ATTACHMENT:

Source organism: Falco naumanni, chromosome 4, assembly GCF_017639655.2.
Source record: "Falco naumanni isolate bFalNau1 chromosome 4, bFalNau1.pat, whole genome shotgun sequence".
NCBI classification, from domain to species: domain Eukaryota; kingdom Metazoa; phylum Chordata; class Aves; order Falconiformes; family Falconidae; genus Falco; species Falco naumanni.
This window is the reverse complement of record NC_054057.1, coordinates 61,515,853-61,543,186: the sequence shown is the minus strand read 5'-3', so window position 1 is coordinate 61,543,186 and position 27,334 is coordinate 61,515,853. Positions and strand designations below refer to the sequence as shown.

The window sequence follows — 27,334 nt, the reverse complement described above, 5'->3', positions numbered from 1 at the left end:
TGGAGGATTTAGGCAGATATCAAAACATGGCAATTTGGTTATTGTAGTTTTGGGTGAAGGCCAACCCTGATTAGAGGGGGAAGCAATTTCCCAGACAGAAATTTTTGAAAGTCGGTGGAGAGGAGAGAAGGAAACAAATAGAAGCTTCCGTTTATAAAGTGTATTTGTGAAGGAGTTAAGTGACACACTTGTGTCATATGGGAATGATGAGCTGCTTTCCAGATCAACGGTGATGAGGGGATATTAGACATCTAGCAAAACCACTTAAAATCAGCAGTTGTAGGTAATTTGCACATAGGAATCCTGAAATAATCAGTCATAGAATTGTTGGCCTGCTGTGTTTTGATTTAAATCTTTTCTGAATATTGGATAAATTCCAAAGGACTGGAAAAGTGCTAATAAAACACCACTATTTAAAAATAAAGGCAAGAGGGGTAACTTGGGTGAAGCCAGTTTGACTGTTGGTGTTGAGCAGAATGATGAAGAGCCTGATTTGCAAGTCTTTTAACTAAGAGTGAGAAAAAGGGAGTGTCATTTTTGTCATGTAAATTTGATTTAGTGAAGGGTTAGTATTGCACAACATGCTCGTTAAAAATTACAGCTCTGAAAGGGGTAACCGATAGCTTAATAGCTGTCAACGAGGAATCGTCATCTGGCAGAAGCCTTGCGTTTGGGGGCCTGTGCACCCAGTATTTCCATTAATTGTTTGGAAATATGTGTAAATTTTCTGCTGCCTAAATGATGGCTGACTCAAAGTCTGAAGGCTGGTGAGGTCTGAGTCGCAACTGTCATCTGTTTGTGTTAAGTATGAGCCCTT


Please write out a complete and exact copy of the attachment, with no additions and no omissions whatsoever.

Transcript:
Source organism: Falco naumanni, chromosome 4, assembly GCF_017639655.2.
Source record: "Falco naumanni isolate bFalNau1 chromosome 4, bFalNau1.pat, whole genome shotgun sequence".
NCBI classification, from domain to species: domain Eukaryota; kingdom Metazoa; phylum Chordata; class Aves; order Falconiformes; family Falconidae; genus Falco; species Falco naumanni.
This window is the reverse complement of record NC_054057.1, coordinates 61,515,853-61,543,186: the sequence shown is the minus strand read 5'-3', so window position 1 is coordinate 61,543,186 and position 27,334 is coordinate 61,515,853. Positions and strand designations below refer to the sequence as shown.

The window sequence follows — 27,334 nt, the reverse complement described above, 5'->3', positions numbered from 1 at the left end:
TGGAGGATTTAGGCAGATATCAAAACATGGCAATTTGGTTATTGTAGTTTTGGGTGAAGGCCAACCCTGATTAGAGGGGGAAGCAATTTCCCAGACAGAAATTTTTGAAAGTCGGTGGAGAGGAGAGAAGGAAACAAATAGAAGCTTCCGTTTATAAAGTGTATTTGTGAAGGAGTTAAGTGACACACTTGTGTCATATGGGAATGATGAGCTGCTTTCCAGATCAACGGTGATGAGGGGATATTAGACATCTAGCAAAACCACTTAAAATCAGCAGTTGTAGGTAATTTGCACATAGGAATCCTGAAATAATCAGTCATAGAATTGTTGGCCTGCTGTGTTTTGATTTAAATCTTTTCTGAATATTGGATAAATTCCAAAGGACTGGAAAAGTGCTAATAAAACACCACTATTTAAAAATAAAGGCAAGAGGGGTAACTTGGGTGAAGCCAGTTTGACTGTTGGTGTTGAGCAGAATGATGAAGAGCCTGATTTGCAAGTCTTTTAACTAAGAGTGAGAAAAAGGGAGTGTCATTTTTGTCATGTAAATTTGATTTAGTGAAGGGTTAGTATTGCACAACATGCTCGTTAAAAATTACAGCTCTGAAAGGGGTAACCGATAGCTTAATAGCTGTCAACGAGGAATCGTCATCTGGCAGAAGCCTTGCGTTTGGGGGCCTGTGCACCCAGTATTTCCATTAATTGTTTGGAAATATGTGTAAATTTTCTGCTGCCTAAATGATGGCTGACTCAAAGTCTGAAGGCTGGTGAGGTCTGAGTCGCAACTGTCATCTGTTTGTGTTAAGTATGAGCCCTT